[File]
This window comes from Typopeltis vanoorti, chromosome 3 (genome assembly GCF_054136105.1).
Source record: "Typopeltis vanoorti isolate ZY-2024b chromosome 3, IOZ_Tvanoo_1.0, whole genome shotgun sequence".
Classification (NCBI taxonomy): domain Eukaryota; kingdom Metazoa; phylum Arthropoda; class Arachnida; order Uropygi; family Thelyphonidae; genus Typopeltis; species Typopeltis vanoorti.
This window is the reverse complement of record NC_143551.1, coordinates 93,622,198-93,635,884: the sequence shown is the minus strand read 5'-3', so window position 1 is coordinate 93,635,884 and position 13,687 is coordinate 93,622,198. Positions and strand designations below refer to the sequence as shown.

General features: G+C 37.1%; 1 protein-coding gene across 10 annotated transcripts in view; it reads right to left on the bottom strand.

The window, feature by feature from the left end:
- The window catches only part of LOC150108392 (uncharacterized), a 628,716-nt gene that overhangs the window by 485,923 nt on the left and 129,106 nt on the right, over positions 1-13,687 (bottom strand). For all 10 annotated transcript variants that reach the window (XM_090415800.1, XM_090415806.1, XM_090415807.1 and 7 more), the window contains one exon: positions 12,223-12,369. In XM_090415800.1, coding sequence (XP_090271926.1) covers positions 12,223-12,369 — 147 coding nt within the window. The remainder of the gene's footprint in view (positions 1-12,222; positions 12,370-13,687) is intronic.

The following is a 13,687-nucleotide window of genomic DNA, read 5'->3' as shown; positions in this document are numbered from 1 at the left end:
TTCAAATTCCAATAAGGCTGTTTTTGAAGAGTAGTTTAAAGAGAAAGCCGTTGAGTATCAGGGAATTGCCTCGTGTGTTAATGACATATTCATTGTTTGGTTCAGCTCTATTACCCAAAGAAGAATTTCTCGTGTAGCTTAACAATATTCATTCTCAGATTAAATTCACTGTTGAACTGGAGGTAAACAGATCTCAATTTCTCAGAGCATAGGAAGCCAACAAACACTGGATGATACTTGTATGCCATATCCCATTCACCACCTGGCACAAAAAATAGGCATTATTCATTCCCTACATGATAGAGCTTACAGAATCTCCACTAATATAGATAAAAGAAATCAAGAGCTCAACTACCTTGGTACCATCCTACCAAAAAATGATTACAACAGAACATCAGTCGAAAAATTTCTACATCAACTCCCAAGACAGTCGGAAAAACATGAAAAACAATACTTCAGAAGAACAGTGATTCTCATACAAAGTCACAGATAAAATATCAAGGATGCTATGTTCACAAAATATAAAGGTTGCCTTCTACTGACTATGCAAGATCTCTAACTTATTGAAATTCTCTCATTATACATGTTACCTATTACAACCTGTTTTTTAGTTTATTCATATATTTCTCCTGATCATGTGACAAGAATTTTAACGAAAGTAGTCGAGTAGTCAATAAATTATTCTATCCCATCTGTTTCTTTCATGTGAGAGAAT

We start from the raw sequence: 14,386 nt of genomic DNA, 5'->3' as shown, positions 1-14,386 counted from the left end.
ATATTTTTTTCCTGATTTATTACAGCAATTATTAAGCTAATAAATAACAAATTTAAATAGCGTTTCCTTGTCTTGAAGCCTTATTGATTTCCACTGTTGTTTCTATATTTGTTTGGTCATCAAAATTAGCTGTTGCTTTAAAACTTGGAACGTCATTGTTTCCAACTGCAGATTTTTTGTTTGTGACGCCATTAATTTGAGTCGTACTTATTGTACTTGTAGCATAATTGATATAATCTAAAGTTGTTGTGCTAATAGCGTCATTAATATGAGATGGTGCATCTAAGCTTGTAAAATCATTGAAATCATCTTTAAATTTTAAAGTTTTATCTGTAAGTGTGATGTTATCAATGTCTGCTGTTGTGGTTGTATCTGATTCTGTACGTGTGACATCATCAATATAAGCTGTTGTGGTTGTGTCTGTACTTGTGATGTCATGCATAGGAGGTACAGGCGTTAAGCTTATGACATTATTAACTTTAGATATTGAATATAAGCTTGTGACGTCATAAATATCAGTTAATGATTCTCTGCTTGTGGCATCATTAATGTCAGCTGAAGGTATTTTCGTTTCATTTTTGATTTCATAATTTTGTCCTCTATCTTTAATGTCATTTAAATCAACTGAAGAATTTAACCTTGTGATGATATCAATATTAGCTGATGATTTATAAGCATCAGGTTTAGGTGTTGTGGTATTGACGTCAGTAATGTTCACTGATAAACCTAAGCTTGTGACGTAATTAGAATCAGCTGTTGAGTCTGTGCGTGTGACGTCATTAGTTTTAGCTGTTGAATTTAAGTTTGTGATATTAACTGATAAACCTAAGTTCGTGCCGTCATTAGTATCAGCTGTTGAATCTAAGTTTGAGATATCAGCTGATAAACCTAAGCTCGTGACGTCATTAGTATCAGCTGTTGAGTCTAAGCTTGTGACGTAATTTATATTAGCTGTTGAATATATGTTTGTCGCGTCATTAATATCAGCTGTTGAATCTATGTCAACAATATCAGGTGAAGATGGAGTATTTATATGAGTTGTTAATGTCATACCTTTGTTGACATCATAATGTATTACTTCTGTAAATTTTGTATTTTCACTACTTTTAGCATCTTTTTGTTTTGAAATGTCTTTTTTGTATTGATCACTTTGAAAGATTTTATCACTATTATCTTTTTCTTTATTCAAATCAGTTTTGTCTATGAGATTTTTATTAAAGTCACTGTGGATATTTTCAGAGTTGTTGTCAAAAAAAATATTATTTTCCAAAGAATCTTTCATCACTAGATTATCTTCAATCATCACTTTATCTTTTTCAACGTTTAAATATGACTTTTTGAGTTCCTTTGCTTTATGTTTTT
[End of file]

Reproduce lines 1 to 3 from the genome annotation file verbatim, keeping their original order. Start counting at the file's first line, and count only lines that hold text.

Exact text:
This window comes from Typopeltis vanoorti, chromosome 3 (genome assembly GCF_054136105.1).
Source record: "Typopeltis vanoorti isolate ZY-2024b chromosome 3, IOZ_Tvanoo_1.0, whole genome shotgun sequence".
Classification (NCBI taxonomy): domain Eukaryota; kingdom Metazoa; phylum Arthropoda; class Arachnida; order Uropygi; family Thelyphonidae; genus Typopeltis; species Typopeltis vanoorti.